Appellant, in suggested support of its contention that Munsey is not controlling, makes the following further statements in its brief:
"* * * It was apparently argued that the labor and materialmen had rights against the United States to which the surety was subrogated. More of the opinion was devoted to the disposition of this particular proposition than to any of the other three. The Court held
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ultimately that the labor and materialmen had no claims against the United States to which there could be subrogation. This conclusion has no bearing on Plaintiff's proposition which is that it is subrogated to the rights of the owner. [Emphasis supplied]
It involved the sovereign and the contracts in question may have been such that the non-payment of suppliers was not a default by the contractor and no rights arose in the United States to which the surety could be subrogated. If the case is not limited in some such fashion, it represents a serious departure from major principles which have governed the rights and obligations in this three party relationship for many years.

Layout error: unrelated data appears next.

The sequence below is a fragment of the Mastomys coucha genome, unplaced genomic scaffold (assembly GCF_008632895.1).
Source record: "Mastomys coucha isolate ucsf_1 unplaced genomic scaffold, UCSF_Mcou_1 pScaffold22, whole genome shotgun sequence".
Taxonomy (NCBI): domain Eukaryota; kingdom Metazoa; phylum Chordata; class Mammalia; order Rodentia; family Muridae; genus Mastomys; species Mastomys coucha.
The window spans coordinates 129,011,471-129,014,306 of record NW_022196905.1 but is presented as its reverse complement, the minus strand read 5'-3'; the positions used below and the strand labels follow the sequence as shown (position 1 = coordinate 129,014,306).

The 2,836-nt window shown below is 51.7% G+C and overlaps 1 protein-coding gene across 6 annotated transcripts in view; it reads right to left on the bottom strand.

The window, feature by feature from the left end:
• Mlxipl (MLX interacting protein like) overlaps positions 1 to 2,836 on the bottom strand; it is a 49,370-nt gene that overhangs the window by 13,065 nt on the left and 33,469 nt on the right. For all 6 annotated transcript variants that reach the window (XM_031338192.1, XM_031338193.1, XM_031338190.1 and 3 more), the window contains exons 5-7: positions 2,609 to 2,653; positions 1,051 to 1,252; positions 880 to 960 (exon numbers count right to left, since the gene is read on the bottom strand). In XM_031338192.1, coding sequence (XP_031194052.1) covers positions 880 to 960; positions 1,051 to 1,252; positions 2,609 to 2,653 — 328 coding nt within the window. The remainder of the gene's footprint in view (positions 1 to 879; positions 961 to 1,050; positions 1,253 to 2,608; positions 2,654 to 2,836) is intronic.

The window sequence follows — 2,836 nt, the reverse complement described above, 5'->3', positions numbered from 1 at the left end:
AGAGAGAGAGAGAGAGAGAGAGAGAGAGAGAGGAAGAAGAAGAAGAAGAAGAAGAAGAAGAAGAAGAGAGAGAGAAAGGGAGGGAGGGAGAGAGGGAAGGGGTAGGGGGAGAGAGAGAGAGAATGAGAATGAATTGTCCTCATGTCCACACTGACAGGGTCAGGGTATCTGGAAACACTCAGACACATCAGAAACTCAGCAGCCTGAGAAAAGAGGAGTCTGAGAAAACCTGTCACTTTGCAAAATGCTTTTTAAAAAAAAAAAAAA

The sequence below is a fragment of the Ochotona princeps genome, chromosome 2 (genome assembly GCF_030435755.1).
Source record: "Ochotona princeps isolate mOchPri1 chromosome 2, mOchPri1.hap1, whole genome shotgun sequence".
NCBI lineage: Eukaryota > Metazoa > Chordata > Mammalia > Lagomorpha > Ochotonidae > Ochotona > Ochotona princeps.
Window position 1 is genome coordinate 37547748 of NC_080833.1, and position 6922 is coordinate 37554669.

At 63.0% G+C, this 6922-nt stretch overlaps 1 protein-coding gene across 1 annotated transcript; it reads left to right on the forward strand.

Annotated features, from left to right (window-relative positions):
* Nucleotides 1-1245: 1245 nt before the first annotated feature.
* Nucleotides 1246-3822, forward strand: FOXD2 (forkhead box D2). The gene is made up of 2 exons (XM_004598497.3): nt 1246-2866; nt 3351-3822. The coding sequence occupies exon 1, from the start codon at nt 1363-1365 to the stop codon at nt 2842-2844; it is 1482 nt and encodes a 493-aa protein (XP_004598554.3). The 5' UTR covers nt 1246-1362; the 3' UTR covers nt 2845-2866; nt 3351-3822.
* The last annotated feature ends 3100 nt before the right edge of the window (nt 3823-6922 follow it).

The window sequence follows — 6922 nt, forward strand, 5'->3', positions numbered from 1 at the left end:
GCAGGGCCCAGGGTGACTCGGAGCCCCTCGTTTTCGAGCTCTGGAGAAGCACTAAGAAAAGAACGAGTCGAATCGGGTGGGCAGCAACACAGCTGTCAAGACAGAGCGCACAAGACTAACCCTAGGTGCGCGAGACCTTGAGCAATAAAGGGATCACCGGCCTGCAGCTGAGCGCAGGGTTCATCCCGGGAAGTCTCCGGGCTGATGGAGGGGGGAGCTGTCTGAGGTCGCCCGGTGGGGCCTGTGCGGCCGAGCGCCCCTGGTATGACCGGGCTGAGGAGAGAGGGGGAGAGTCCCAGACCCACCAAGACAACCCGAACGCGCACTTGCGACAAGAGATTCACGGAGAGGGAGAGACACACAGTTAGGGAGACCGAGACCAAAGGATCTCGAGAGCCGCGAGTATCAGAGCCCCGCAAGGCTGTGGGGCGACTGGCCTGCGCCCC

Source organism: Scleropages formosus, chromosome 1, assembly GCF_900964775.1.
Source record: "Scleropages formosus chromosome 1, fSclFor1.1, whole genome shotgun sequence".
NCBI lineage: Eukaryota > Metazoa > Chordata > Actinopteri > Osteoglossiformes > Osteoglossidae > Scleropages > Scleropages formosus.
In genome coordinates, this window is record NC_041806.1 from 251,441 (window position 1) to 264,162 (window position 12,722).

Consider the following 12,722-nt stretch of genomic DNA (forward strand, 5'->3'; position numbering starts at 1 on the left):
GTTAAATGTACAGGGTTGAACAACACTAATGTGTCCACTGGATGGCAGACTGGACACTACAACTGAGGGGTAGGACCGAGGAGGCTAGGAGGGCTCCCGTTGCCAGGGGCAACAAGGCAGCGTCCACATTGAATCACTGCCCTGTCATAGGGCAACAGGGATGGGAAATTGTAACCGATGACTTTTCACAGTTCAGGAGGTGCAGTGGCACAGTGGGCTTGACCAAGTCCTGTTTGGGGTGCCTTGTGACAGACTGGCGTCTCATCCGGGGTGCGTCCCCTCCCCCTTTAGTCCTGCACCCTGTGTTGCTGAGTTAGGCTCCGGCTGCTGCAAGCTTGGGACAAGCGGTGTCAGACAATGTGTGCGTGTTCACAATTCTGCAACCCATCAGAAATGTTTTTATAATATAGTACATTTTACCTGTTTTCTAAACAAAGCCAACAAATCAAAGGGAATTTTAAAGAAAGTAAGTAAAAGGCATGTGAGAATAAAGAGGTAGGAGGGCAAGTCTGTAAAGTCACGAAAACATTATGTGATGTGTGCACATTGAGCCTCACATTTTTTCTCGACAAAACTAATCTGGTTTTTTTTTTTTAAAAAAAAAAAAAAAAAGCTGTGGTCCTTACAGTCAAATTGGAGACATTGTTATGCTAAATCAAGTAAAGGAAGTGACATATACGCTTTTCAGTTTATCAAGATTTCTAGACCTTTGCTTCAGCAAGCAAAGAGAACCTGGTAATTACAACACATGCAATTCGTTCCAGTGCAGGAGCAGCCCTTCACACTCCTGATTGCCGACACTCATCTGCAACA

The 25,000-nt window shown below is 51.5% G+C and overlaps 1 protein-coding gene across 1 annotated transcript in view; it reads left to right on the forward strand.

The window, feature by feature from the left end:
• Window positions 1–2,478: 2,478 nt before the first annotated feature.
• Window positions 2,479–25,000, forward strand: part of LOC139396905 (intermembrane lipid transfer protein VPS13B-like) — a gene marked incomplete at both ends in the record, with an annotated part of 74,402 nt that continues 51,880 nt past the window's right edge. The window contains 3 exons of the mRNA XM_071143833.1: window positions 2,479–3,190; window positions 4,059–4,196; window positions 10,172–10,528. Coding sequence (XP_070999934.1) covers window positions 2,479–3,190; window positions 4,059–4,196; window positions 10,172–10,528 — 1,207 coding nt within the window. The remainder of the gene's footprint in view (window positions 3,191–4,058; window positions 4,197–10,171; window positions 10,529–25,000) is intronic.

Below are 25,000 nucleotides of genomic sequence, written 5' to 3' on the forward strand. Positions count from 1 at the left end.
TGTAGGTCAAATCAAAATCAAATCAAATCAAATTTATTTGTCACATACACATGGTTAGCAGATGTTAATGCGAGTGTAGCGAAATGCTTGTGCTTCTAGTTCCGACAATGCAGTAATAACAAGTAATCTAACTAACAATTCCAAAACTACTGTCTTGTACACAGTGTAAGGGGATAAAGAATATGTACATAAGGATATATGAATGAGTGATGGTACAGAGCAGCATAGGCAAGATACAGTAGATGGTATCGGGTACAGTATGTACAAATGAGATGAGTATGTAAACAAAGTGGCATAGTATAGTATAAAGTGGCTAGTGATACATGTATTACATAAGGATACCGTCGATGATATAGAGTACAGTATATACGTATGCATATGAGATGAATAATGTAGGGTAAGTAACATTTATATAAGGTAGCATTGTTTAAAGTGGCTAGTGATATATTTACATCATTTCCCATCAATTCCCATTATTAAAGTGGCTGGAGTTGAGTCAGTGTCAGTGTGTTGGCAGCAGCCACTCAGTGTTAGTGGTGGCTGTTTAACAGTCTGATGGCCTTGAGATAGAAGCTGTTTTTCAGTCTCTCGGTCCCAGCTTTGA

The inadequacy of Munsey is clearly demonstrated by the fact that it is impossible to tell from the opinion why the United States prevailed over the surety. Was it because there were no rights in the United States to which the surety could have been subrogated, in which event the subrogation rights were non-existent? Was it because the surety's right of subrogation was considered to be subordinate to the owner's right of set-off? It simply is not possible to determine on what basis the conclusion was reached or why."
Again we register our disagreement with appellant's conclusions.